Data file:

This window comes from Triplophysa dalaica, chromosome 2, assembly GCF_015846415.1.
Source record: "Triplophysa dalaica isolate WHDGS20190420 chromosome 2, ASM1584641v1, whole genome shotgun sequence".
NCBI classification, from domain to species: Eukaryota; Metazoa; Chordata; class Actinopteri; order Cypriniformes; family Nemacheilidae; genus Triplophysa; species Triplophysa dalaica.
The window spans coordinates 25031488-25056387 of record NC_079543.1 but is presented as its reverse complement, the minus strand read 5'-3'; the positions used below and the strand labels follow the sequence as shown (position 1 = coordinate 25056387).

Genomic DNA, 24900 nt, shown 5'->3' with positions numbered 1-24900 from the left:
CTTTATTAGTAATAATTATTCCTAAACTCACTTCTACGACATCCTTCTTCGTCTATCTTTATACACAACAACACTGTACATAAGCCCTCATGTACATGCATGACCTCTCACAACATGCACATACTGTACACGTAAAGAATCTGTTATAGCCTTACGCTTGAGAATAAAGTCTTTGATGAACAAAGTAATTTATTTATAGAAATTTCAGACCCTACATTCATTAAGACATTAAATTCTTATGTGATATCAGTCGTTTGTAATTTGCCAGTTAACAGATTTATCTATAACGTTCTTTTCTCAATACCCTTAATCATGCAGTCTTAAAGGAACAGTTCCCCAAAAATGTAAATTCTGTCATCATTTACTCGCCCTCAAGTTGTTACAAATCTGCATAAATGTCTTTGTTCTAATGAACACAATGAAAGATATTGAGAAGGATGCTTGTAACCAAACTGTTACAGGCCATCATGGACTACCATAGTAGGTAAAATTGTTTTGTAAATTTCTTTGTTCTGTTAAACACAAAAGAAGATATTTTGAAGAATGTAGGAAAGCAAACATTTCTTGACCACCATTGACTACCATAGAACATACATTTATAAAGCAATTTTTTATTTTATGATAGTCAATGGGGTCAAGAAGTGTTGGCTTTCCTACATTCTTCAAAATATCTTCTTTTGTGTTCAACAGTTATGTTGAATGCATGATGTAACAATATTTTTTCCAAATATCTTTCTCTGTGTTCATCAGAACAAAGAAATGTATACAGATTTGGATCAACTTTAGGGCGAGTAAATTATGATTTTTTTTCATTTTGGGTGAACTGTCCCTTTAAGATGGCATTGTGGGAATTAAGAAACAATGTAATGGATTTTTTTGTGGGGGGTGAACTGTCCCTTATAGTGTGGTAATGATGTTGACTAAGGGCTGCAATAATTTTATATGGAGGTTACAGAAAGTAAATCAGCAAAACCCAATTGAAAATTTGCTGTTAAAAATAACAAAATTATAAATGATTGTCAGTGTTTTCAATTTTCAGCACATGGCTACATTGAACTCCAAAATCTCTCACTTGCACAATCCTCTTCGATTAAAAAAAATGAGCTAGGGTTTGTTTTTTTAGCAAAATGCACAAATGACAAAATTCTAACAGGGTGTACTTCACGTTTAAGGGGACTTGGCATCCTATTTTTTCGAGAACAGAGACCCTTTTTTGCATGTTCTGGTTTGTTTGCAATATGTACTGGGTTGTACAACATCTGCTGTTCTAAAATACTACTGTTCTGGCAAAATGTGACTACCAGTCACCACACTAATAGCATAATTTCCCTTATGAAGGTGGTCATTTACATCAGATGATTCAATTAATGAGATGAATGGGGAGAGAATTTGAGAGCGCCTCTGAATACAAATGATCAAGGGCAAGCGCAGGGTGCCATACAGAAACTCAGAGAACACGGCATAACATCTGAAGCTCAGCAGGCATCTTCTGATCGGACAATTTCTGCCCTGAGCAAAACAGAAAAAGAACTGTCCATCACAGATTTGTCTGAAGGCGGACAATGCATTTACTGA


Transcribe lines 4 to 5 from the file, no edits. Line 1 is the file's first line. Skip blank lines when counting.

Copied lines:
The window spans coordinates 25031488-25056387 of record NC_079543.1 but is presented as its reverse complement, the minus strand read 5'-3'; the positions used below and the strand labels follow the sequence as shown (position 1 = coordinate 25056387).

Genomic DNA, 24900 nt, shown 5'->3' with positions numbered 1-24900 from the left: